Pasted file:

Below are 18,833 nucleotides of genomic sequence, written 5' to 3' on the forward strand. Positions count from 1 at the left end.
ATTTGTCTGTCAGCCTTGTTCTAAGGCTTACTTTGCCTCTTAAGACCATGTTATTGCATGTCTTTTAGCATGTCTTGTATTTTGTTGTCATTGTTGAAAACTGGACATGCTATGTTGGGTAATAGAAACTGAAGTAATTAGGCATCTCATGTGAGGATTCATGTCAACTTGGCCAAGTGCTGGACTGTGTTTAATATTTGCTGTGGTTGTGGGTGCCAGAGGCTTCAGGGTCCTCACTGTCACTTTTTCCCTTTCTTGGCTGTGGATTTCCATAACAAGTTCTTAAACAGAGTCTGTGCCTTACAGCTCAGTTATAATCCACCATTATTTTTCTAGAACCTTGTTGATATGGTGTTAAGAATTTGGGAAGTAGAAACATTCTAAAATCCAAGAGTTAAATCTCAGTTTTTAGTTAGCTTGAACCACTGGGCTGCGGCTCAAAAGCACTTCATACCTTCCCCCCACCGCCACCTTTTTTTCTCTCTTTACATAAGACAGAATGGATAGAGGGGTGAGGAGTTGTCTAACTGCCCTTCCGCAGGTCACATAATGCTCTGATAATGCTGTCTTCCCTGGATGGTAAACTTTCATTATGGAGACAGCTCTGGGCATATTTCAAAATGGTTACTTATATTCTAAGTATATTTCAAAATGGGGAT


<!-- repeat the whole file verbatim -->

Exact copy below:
Below are 18,833 nucleotides of genomic sequence, written 5' to 3' on the forward strand. Positions count from 1 at the left end.
ATTTGTCTGTCAGCCTTGTTCTAAGGCTTACTTTGCCTCTTAAGACCATGTTATTGCATGTCTTTTAGCATGTCTTGTATTTTGTTGTCATTGTTGAAAACTGGACATGCTATGTTGGGTAATAGAAACTGAAGTAATTAGGCATCTCATGTGAGGATTCATGTCAACTTGGCCAAGTGCTGGACTGTGTTTAATATTTGCTGTGGTTGTGGGTGCCAGAGGCTTCAGGGTCCTCACTGTCACTTTTTCCCTTTCTTGGCTGTGGATTTCCATAACAAGTTCTTAAACAGAGTCTGTGCCTTACAGCTCAGTTATAATCCACCATTATTTTTCTAGAACCTTGTTGATATGGTGTTAAGAATTTGGGAAGTAGAAACATTCTAAAATCCAAGAGTTAAATCTCAGTTTTTAGTTAGCTTGAACCACTGGGCTGCGGCTCAAAAGCACTTCATACCTTCCCCCCACCGCCACCTTTTTTTCTCTCTTTACATAAGACAGAATGGATAGAGGGGTGAGGAGTTGTCTAACTGCCCTTCCGCAGGTCACATAATGCTCTGATAATGCTGTCTTCCCTGGATGGTAAACTTTCATTATGGAGACAGCTCTGGGCATATTTCAAAATGGTTACTTATATTCTAAGTATATTTCAAAATGGGGAT